When I was younger, the primary force guiding my life was imagination. All through the day– drawing, writing, playing with toys or outside-it was about living in a different world. Without sounding too much like a 19th century German bildungsroman, I’ll say that this brought me incredible joy. My parents, in a spirit of benevolent indulgence, got me toys, videogames, and drawing materials. They also got me a Saxophone. Videogames often functioned as a catalyst for imaginative romps and obsessions. I didn’t play them 4-hours a day, or even every day; far from it. But But my parents grudgingly acknowledged their continued presence. Now, in my 24th year, I can say that nothing has changed. My parents still grudgingly acknowledge their presence, but more importantly, their ability to inspire hasn’t diminished but increased. Only now, instead of going outside and playing, I pick up that saxophone they got me, and I compose music. “The Tin Drum” and Metroid or Shogun 2 (a feudal Japan, governmental-military simulation) might sit figuratively side by side in my consciousness. A piece I wrote called Neo-Tokyo was inspired,not only by the versions of a futuristic Tokyo as depicted in Animes like Akira, but also by the ubiquitous “neo-tokyo” level seen in many videogames from 1990 till 2013 (Megaman, Shinobi, Ninja Gaiden,Final Fantasy, Strider, etc). A piece called Emphason was inspired by the specific music filling so-called “boss levels”, the level right before the “final boss” in early videogames. Such music might have a sense of heroic fatalism, yes, but also a recognition of the possibility of dying and a sense of looming power; after all, you are at the end of the game here ( except in games where you get destroyed by the final boss early in the game and then finally beat him at the end) and have all your abilities. There is usually some kind of sinister/sad ostinato involved, a melody which already confines your deeds to legend…it’s a distinct thing. King Arthur, another childhood obsession, was the basis for a piece I wrote. I tried to combine both the dark age history(with a drone) and medieval romance of the legend (with a chorale) with an energetic, confident theme that could’ve been on the title screen for a 90′s videogame called King Arthur. It was almost like the theme was in fact the title screen, and then you played the rest of the piece. Videogames are works of creativity and artistry like books or movies, and can inspire as such.
To me, the issue of whether or not videogames “cause” violence is a false one. Works of art and entertainment cannot be held to some kind of moral standard. Art that is designed to express hate and promote violence isn’t art, and should be dealt with like any other free-speech question. Grand Theft Auto is bloody, violent, and crude, but it’s also filled with brilliant writing, a unique brand of satire, and a staggering recreation of a city. Courts throughout time have tried to condemn works of art as “immoral”. Anywhere from Jude the Obscure by Thomas Hardy to Tropic of Capricorn by Henry Melville to, actually, most great writers: Steinbeck, Faulkner, Ginsberg, Nabokov…Ulysses, a book that many people consider to be, oh I don’t know, THE GREATEST BOOK IN THE 20th CENTURY was banned in the US! My mom is a school librarian, and she more than occasionally–and this was in Liberal Seattle–had parents come and demand her to remove the Harry Potter books from the library. The reason? Witchcraft, of course. Yes, that’s Witchcraft, as in dark magic from Satan’s special place. My point? Even now, those arguments of a few years ago that whined about decay of…well, something… in regards to videogames, now appear positively Prohibition-era. Today, newspapers cover the release of GTA V and Bioshock, and the tone is of awe. Videogames are beginning to be seen as works of creative art, as they should of been from near the beginning. The so-called “moral standard” of society really stays fixed, how confident we are in our own morals varies with the time. Politicians, governments,and religious groups who whine the loudest perhaps are most scared of the fundamental injustice of what they are doing. And terrified we may become confident enough in our society and our morals to progress, invent, and toss out old traditions. In every case in literature mentioned, that was the real scare–moral confidence.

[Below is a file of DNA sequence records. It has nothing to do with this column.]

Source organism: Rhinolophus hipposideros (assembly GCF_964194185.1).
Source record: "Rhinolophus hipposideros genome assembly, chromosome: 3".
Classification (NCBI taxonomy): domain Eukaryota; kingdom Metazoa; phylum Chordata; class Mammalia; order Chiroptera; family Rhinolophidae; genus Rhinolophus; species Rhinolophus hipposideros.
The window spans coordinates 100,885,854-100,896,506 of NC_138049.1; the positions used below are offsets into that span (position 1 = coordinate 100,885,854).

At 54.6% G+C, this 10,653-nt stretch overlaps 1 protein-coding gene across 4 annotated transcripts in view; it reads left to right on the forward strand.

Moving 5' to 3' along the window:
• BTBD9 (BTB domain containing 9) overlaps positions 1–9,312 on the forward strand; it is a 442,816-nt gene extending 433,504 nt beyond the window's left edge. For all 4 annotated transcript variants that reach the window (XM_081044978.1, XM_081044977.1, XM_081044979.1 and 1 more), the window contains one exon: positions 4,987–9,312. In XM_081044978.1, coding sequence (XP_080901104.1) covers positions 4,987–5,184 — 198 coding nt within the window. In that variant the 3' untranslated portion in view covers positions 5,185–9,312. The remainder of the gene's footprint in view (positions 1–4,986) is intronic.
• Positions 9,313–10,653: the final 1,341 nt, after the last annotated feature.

The final point I want to make is this: a person that decides to kill people and also played Grand Theft Auto had crippling mental issues to begin with, and just because Grand Theft Auto was a negative influence on that does not mean that videogames in general are negative. The bible, certainly, has pushed people to do absolutely crazy things as well. Why don’t politicians try to get that censored? Because it’s old. Happy gaming.
Yes, I exist now in the Belly of the Whale, Brooklyn, lost as a loose sprocket in a giant machine. It feels good. I’ve been working hard on a Viola Sonata to be played by the excellent Marina Moore, and have completed the first movement. You all should care. It’s going to be great. It’s inspired by videogames, and this typical prelude story: ”Long ago, a great threat rose up and covered the land in darkness. The prophecies foretold of the coming of a great hero in this time, who would save humanity and lead the world back into the light. With great fortitude, and in the darkest hour, he persevered and vanquished the evil < ____>. World rested in peace for generations, and his memory and suit of armor was presumed lost. We live now in rural tranquility, but with creeping, mysterious threats encroaching”.